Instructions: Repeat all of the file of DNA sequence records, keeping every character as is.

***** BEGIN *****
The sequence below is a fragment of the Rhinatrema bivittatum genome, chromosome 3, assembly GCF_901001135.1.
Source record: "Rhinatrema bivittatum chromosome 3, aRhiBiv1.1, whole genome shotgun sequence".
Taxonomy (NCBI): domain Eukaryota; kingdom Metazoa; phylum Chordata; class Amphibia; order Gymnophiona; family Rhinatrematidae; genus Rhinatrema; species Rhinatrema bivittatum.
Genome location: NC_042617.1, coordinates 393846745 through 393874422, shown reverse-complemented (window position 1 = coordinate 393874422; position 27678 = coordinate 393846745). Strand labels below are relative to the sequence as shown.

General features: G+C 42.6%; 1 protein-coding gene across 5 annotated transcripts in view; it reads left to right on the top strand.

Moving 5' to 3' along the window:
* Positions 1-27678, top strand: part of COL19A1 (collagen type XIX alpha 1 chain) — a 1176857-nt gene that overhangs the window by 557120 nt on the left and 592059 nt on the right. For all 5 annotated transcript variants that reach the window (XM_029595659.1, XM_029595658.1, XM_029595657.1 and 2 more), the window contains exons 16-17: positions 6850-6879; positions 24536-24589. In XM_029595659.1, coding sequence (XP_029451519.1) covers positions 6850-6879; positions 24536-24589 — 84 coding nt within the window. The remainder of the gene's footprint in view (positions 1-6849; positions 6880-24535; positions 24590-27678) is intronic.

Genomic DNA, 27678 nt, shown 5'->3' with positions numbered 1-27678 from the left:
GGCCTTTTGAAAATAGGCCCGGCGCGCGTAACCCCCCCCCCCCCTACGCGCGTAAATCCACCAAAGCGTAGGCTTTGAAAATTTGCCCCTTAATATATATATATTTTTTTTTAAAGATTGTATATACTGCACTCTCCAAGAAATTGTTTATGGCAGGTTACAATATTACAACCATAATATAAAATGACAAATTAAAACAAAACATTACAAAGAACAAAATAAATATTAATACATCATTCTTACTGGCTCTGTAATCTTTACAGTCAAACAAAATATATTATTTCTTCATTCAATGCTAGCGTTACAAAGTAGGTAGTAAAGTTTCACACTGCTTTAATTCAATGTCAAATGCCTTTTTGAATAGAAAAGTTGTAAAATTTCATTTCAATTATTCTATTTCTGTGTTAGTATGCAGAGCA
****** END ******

The sequence below is a fragment of the Rhinatrema bivittatum genome, chromosome 3, assembly GCF_901001135.1.
Source record: "Rhinatrema bivittatum chromosome 3, aRhiBiv1.1, whole genome shotgun sequence".
Taxonomy (NCBI): domain Eukaryota; kingdom Metazoa; phylum Chordata; class Amphibia; order Gymnophiona; family Rhinatrematidae; genus Rhinatrema; species Rhinatrema bivittatum.
Genome location: NC_042617.1, coordinates 393846745 through 393874422, shown reverse-complemented (window position 1 = coordinate 393874422; position 27678 = coordinate 393846745). Strand labels below are relative to the sequence as shown.

General features: G+C 42.6%; 1 protein-coding gene across 5 annotated transcripts in view; it reads left to right on the top strand.

Moving 5' to 3' along the window:
* Positions 1-27678, top strand: part of COL19A1 (collagen type XIX alpha 1 chain) — a 1176857-nt gene that overhangs the window by 557120 nt on the left and 592059 nt on the right. For all 5 annotated transcript variants that reach the window (XM_029595659.1, XM_029595658.1, XM_029595657.1 and 2 more), the window contains exons 16-17: positions 6850-6879; positions 24536-24589. In XM_029595659.1, coding sequence (XP_029451519.1) covers positions 6850-6879; positions 24536-24589 — 84 coding nt within the window. The remainder of the gene's footprint in view (positions 1-6849; positions 6880-24535; positions 24590-27678) is intronic.

Genomic DNA, 27678 nt, shown 5'->3' with positions numbered 1-27678 from the left:
GGCCTTTTGAAAATAGGCCCGGCGCGCGTAACCCCCCCCCCCCCTACGCGCGTAAATCCACCAAAGCGTAGGCTTTGAAAATTTGCCCCTTAATATATATATATTTTTTTTTAAAGATTGTATATACTGCACTCTCCAAGAAATTGTTTATGGCAGGTTACAATATTACAACCATAATATAAAATGACAAATTAAAACAAAACATTACAAAGAACAAAATAAATATTAATACATCATTCTTACTGGCTCTGTAATCTTTACAGTCAAACAAAATATATTATTTCTTCATTCAATGCTAGCGTTACAAAGTAGGTAGTAAAGTTTCACACTGCTTTAATTCAATGTCAAATGCCTTTTTGAATAGAAAAGTTGTAAAATTTCATTTCAATTATTCTATTTCTGTGTTAGTATGCAGAGCA